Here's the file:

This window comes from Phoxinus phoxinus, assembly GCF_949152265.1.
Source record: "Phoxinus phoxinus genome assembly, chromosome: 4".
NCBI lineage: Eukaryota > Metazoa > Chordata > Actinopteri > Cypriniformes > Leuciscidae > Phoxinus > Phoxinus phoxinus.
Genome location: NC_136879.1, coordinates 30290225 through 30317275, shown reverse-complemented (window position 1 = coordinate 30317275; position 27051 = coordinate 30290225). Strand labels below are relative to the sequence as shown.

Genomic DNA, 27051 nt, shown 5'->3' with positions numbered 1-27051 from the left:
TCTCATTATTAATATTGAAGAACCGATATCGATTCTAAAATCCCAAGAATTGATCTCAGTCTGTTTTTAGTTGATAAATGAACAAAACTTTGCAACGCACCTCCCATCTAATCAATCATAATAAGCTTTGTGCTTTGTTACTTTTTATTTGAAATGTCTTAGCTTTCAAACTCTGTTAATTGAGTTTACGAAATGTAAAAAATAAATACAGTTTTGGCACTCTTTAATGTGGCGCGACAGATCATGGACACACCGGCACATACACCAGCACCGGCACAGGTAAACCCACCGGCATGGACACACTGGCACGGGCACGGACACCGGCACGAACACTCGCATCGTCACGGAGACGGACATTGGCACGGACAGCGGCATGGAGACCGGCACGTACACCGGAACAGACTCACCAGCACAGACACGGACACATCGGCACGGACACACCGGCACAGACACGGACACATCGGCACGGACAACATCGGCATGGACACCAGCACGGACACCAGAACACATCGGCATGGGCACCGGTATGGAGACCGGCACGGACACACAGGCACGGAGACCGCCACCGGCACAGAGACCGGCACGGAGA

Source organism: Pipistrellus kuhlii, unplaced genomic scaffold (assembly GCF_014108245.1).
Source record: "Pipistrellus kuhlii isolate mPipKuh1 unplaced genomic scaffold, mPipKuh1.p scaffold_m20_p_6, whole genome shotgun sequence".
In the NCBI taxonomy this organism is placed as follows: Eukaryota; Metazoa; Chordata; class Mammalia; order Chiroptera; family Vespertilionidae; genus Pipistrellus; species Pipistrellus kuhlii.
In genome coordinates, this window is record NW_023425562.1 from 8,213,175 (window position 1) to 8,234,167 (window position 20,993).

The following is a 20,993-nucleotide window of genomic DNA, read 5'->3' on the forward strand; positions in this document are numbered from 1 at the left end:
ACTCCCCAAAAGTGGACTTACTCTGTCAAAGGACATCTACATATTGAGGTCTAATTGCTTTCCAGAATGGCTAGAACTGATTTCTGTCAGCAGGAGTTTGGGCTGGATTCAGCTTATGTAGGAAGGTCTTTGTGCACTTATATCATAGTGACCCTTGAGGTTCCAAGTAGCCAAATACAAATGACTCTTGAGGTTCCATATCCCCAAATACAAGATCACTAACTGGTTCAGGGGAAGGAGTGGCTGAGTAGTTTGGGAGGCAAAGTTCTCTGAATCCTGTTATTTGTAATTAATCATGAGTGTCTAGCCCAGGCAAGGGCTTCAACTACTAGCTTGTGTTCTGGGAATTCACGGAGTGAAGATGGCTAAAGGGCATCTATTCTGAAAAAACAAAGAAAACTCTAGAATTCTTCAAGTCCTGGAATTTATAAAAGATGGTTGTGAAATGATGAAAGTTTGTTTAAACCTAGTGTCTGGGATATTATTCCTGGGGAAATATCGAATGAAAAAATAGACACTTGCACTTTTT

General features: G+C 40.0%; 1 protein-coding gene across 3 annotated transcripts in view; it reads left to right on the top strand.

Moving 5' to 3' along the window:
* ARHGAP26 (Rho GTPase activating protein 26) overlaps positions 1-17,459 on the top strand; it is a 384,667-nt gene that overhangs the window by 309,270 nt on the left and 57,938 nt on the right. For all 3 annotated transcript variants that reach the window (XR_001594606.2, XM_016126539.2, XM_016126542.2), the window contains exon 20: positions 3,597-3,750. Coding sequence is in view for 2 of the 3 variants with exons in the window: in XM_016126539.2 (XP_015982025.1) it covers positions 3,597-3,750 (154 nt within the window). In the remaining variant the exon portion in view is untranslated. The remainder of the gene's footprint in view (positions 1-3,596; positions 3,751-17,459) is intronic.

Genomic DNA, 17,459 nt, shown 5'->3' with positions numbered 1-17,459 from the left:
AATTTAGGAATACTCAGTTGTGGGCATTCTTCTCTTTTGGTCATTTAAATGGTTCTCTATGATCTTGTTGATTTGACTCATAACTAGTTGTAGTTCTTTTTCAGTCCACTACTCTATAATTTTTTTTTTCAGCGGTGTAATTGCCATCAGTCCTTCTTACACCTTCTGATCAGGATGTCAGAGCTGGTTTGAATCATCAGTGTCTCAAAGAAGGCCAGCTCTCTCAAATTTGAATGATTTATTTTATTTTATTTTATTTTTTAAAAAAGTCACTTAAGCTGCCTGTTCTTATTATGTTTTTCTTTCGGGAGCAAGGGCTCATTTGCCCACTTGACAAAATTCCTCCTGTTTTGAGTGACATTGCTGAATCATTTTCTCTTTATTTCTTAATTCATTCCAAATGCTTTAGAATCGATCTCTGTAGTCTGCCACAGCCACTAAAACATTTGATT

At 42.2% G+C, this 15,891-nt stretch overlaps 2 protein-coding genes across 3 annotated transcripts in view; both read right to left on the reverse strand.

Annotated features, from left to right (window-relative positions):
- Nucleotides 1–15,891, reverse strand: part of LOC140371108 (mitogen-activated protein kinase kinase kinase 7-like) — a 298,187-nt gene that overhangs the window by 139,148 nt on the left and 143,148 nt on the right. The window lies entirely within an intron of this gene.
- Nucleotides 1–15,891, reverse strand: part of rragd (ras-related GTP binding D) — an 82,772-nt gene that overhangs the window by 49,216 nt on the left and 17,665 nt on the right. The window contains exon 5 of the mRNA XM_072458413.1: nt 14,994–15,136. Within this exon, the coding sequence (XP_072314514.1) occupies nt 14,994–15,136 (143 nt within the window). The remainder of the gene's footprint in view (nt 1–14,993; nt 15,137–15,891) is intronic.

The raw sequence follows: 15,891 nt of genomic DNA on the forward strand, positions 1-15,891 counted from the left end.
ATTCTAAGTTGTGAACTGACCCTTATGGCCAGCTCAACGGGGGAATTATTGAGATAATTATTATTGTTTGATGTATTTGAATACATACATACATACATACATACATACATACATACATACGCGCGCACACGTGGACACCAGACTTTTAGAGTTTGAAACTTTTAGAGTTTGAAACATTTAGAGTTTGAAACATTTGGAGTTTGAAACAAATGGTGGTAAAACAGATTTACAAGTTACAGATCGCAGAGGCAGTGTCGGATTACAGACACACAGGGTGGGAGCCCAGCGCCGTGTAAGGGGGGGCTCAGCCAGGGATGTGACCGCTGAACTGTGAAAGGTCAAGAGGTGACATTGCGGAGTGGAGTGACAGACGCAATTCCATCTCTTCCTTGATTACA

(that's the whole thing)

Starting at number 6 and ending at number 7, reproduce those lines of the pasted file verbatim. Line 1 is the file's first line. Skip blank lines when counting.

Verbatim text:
TCTCATTATTAATATTGAAGAACCGATATCGATTCTAAAATCCCAAGAATTGATCTCAGTCTGTTTTTAGTTGATAAATGAACAAAACTTTGCAACGCACCTCCCATCTAATCAATCATAATAAGCTTTGTGCTTTGTTACTTTTTATTTGAAATGTCTTAGCTTTCAAACTCTGTTAATTGAGTTTACGAAATGTAAAAAATAAATACAGTTTTGGCACTCTTTAATGTGGCGCGACAGATCATGGACACACCGGCACATACACCAGCACCGGCACAGGTAAACCCACCGGCATGGACACACTGGCACGGGCACGGACACCGGCACGAACACTCGCATCGTCACGGAGACGGACATTGGCACGGACAGCGGCATGGAGACCGGCACGTACACCGGAACAGACTCACCAGCACAGACACGGACACATCGGCACGGACACACCGGCACAGACACGGACACATCGGCACGGACAACATCGGCATGGACACCAGCACGGACACCAGAACACATCGGCATGGGCACCGGTATGGAGACCGGCACGGACACACAGGCACGGAGACCGCCACCGGCACAGAGACCGGCACGGAGA

Source organism: Pipistrellus kuhlii, unplaced genomic scaffold (assembly GCF_014108245.1).